Stephen Batchelor is a contemporary Buddhist teacher and writer, best known for his secular or agnostic approach to Buddhism. Stephen considers Buddhism to be a constantly evolving culture of awakening rather than a religious system based on immutable dogmas and beliefs. In particular, he regards the doctrines of karma and rebirth to be features of ancient Indian civilization and not intrinsic to what the Buddha taught. Buddhism has survived for the past 2,500 years because of its capacity to reinvent itself in accord with the needs of the different Asian societies with which it has creatively interacted throughout its history. As Buddhism encounters modernity, it enters a vital new phase of its development. Through his writings, translations and teaching, Stephen engages in a critical exploration of Buddhism’s role in the modern world, which has earned him both condemnation as a heretic and praise as a reformer.
Stephen was born in Dundee, Scotland, on April 7, 1953. After completing his education at Watford Grammar School, he travelled overland to India in February, 1972, at the age of eighteen. He settled in Dharamsala, the capital-in-exile of the Dalai Lama, and studied at the Library of Tibetan Works and Archives with Ven. Geshe Ngawang Dhargyey. He was ordained as a novice Buddhist monk in 1974. He left India in 1975 and studied in Switzerland, Germany and then South Korea. He remained in Korea until the autumn of 1984, when he left for a pilgrimage to Japan, China and Tibet.
He disrobed in February 1985 and married Martine Fages in Hong Kong before returning to England and joining the Sharpham North Community in Totnes, Devon, where he became coordinator of the Sharpham Trust and co-founder of the Sharpham College for Buddhist Studies and Contemporary Enquiry.
In August 2000, he and Martine moved to Aquitaine, France, where they live in a small village near Bordeaux with their cat Alex. While at home he pursues his work as a scholar, writer and artist. For several months each year, he travels worldwide to lead meditation retreats and teach Buddhism.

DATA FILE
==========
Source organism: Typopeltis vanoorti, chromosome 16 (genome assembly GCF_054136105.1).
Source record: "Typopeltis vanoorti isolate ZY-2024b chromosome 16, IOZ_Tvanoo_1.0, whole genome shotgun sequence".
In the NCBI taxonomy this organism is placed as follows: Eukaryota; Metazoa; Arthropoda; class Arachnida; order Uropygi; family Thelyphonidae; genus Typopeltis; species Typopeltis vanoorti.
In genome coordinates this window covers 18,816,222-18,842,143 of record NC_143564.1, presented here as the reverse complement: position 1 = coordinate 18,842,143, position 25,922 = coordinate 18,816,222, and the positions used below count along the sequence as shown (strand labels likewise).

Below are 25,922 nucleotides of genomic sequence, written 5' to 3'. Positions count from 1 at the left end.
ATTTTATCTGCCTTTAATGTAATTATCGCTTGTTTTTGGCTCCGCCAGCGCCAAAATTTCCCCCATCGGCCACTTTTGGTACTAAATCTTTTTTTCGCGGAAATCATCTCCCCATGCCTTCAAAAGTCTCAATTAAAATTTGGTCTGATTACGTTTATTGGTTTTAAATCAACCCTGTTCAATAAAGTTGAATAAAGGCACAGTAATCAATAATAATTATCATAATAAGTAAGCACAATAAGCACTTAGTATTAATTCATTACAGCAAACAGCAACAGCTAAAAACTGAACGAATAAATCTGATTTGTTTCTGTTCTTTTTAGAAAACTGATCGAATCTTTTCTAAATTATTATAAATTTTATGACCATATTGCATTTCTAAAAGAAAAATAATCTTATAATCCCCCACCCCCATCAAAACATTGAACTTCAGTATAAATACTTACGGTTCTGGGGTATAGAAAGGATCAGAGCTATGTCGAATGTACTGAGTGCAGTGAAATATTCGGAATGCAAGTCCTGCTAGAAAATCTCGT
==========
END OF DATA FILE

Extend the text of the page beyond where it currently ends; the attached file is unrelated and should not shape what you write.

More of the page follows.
- Living with the Devil: A Meditation on Good and Evil. New York: Riverhead Books, 2004.
- Verses from the Center: A Buddhist Vision of the Sublime. New York: Riverhead, 2000.
- Buddhism Without Beliefs: A Contemporary Guide to Awakening. New York: Riverhead, 1997. UK edition: London: Bloomsbury, 1998.<
- The Awakening of the West: The Encounter of Buddhism and Western Culture. London: Aquarian Press/ Berkeley: Parallax Press, 1994.
- The Faith to Doubt: Glimpses of Buddhist Uncertainty. Berkeley: Parallax Press
- The Tibet Guide. London/Boston, 1987. .
- Alone With Others: An Existential Approach to Buddhism. New York: Grove Press, 1983.
Translator (from Tibetan)
- Geshe Rabten. Song of the Profound View. London/Boston: Wisdom Publications, 1989.
- Geshe Rabten. The Mind and its Functions: A Textbook of Buddhist Epistemology and Psychology. Mt. Pelerin, Switzerland: Rabten Choeling, 1991.
- Geshe Rabten. Echoes of Voidness. London/Boston: Wisdom Publications, 1983. Italian translation: Le Tre Vie per la Realizzazione della Vacuita. Rome: Ubaldini Editore, 1985.
- German translation: Essenz der Weisheit. Hamburg, Dharma, 1990.
- Shantideva. A Guide to the Bodhisattva’s Way of Life. Dharamsala, India: Library of Tibetan Works and Archives, 1979.